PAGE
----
In Part C: After calculating the average speed for the entire run using the formula vavg = d/t, ask participants to compare this value to the average speeds for each 100 cm distance. Participants should find that this value is nearly the same as the individual 100 cm speed values. This again indicates that the car was moving at a constant speed. If the numerical values for the average speed of the one battery and two battery cars are compared, the two battery car does have a faster average speed than the one battery car.
When the slopes of the lines are computed for both graphs and compared to the respective average speeds computed by the formula vavg = d/t, they should be found to be nearly the same. The slope is the numerical ratio between distance and time and has the units of cm/sec in this activity.
Assessment: Monitor the discussion. Ask participants to give examples from their own teaching experiences relating to the demonstration and understanding of the concept of constant speed their own classes.
If time allows, you may wish to have participants try one of the activities suggested in the Elaboration section of the Student Activity sheet such as running the battery car up an inclined plane or timing another object moving at a relatively constant velocity such as the wind-up toy.
However, make sure you allow time to have participants discuss how they would apply what they have just learned in their classrooms. Give time for participants to complete the lesson implementation sheet as a first step toward moving to classroom implementation.
Assessment: Check the lesson implementation plans for faithfulness to the lesson just experienced. If possible, visit the participants' classes for onsite assessment.
A teacher needs to convey the idea that motion of an object can be described by the objects position, direction, and speed, and that motion can be measured and represented on a graph. This activity is designed to aid in developing these idea. The participants first choose a reference point or location for their cars from which distances can be measured. Once this frame of reference has been established, a change in position in a given direction can be measured. This change in position is called displacement. When the amount of time elapsed during the displacement is recorded, the participants have enough information to calculate the average speed (velocity) of their observed car. They can also graph the motion of their cars and determine that the slope of the line on their graph is the same as the calculated average speed of their car.
Science as Inquiry:
Content Standard A: As a result of activities in grades 5 – 8, all students should develop:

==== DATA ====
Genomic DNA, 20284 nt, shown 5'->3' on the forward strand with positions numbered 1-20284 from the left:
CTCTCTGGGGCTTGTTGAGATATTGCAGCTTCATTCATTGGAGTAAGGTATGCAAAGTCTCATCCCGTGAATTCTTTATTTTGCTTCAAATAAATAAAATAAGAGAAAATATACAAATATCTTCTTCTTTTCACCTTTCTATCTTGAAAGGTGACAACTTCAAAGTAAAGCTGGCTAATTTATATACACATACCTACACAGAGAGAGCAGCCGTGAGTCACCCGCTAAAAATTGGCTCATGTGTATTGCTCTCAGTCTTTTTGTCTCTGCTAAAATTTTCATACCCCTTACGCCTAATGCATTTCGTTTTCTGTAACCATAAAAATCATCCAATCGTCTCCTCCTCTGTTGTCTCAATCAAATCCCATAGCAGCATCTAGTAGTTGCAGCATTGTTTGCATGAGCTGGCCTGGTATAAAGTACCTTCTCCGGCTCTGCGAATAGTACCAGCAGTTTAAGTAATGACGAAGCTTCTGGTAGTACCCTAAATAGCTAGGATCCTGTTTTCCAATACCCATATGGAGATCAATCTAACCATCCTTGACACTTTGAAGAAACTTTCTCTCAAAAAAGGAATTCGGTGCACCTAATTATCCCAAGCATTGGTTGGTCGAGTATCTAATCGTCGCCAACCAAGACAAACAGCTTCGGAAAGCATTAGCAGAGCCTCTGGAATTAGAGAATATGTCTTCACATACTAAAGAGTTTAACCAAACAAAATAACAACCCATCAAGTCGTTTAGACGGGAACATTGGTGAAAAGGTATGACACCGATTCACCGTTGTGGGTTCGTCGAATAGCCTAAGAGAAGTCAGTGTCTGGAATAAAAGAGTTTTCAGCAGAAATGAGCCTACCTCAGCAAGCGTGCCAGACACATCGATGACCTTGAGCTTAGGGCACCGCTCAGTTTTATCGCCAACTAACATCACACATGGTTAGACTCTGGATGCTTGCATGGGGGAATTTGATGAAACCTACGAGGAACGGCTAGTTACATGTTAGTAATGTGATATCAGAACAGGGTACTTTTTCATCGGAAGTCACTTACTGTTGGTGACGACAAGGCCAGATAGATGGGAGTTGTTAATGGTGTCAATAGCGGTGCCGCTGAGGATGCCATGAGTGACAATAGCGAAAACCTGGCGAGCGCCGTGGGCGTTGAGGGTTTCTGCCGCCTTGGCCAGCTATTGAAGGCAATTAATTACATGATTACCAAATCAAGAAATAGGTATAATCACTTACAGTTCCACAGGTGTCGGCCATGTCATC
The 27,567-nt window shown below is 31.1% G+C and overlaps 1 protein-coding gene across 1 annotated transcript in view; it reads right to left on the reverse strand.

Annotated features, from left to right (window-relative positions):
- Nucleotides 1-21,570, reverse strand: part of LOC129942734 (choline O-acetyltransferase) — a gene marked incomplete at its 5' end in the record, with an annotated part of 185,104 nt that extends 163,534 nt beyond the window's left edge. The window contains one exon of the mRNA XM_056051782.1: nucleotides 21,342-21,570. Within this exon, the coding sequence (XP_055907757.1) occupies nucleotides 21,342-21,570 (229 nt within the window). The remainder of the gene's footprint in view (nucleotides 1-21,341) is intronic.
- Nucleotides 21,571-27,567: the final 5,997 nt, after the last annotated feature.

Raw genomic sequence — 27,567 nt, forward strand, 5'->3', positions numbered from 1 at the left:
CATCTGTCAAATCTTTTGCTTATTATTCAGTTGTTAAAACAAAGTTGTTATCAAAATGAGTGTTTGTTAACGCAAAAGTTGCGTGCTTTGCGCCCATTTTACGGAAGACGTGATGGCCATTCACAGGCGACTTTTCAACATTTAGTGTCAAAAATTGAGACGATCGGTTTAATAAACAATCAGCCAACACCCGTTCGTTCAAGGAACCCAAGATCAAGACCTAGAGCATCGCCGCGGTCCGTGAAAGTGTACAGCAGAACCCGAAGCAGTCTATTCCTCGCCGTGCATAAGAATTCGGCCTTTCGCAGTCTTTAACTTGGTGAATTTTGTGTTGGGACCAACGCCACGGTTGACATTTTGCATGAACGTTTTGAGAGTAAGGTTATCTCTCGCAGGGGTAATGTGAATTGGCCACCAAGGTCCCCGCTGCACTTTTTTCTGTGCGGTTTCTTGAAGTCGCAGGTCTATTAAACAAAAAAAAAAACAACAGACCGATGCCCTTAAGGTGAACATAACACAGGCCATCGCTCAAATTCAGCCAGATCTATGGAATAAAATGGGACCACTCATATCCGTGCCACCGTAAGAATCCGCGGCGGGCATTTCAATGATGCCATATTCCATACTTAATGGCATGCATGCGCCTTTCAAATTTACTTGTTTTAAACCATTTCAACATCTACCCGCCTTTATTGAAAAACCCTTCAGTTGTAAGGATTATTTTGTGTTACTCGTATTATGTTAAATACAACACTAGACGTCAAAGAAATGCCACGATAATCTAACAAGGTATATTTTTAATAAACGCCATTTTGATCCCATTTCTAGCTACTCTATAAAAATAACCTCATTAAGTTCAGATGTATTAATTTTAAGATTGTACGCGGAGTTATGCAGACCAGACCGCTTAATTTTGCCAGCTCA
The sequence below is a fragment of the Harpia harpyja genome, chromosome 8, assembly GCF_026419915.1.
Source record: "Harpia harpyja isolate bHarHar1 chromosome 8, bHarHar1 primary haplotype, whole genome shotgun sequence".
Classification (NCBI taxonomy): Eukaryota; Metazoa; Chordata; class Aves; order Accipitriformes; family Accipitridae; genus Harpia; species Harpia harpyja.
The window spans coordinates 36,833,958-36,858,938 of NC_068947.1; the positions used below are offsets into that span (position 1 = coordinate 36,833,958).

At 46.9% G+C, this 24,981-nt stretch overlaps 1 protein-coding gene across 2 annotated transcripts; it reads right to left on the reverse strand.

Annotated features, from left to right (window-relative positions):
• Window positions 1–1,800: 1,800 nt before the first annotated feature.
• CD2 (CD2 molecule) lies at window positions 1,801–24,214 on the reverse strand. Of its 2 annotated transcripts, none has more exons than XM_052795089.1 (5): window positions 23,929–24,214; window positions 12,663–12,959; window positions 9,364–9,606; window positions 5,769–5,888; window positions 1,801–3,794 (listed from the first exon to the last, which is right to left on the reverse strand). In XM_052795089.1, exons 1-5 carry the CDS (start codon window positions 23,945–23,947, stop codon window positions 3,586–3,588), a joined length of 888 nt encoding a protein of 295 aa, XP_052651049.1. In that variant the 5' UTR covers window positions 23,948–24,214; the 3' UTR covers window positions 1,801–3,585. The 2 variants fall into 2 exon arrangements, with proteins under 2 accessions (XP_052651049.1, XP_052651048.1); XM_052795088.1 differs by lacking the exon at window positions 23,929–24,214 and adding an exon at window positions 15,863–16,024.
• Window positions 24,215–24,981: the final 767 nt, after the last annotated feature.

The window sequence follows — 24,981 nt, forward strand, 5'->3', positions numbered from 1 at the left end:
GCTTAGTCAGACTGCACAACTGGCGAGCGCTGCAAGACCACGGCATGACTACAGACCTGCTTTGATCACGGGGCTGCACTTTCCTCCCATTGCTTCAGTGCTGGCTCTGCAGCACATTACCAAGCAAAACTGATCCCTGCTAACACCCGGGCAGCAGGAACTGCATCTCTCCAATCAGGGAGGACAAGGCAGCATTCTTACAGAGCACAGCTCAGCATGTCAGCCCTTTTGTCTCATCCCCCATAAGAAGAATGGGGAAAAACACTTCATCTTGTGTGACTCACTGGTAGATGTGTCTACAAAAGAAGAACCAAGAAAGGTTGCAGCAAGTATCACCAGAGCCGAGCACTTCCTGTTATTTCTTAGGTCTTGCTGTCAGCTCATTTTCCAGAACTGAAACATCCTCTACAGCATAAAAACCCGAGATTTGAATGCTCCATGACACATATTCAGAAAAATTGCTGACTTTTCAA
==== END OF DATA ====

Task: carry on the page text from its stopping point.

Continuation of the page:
Physical Science Standards:
Content Standard B: as a result of their activities in grades 5-8, all students should develop an understanding of:
NSES PROFESSIONAL DEVELOPMENT STANDARD A: Professional development for teachers of science requires learning essential science content through the perspectives and methods of inquiry.
NSES PROFESSIONAL DEVELOPMENT STANDARD B: Professional development for teachers of science requires integrating knowledge of science, learning, pedagogy, and students; it also requires applying that knowledge to science teaching.
If materials are prepared in advance, this activity should take about 90 minutes to complete.
Purchase the battery powered cars from any toy store or sciece supply catalog. An inexpensive toy ($5.00 to $10.00) usually works as well as a more expensive toy.
No special safety or disposal procedures are required.
Have each group suggest another activity which could be used to teach the basics of motion in their own classrooms.
See the Explanation section of the Student Activity sheet
Participants may wish to tie this activity into a discussion of forces. Since the battery car is moving at a relatively constant rate, balanced forces must be acting on the car. Participants may want to list some of the forces acting on the car such as the mechanical force exerted by the motor on the wheels, gravity, and friction.
Form the groups of teachers with diversity in mind. You may want to place participants with weaker physical science backgrounds in groups having participants with stronger backgrounds.
None available for this module
Physical science activities created for OSCI, summer 2005, in cooperation with Miami University, Center for Chemical Education OSCI Materials are still available at www.terrificscience.org/osci/physical but it is not known how much longer they will be on the web. The Motion of a Battery Powered Car activity is on pages 55 - 64.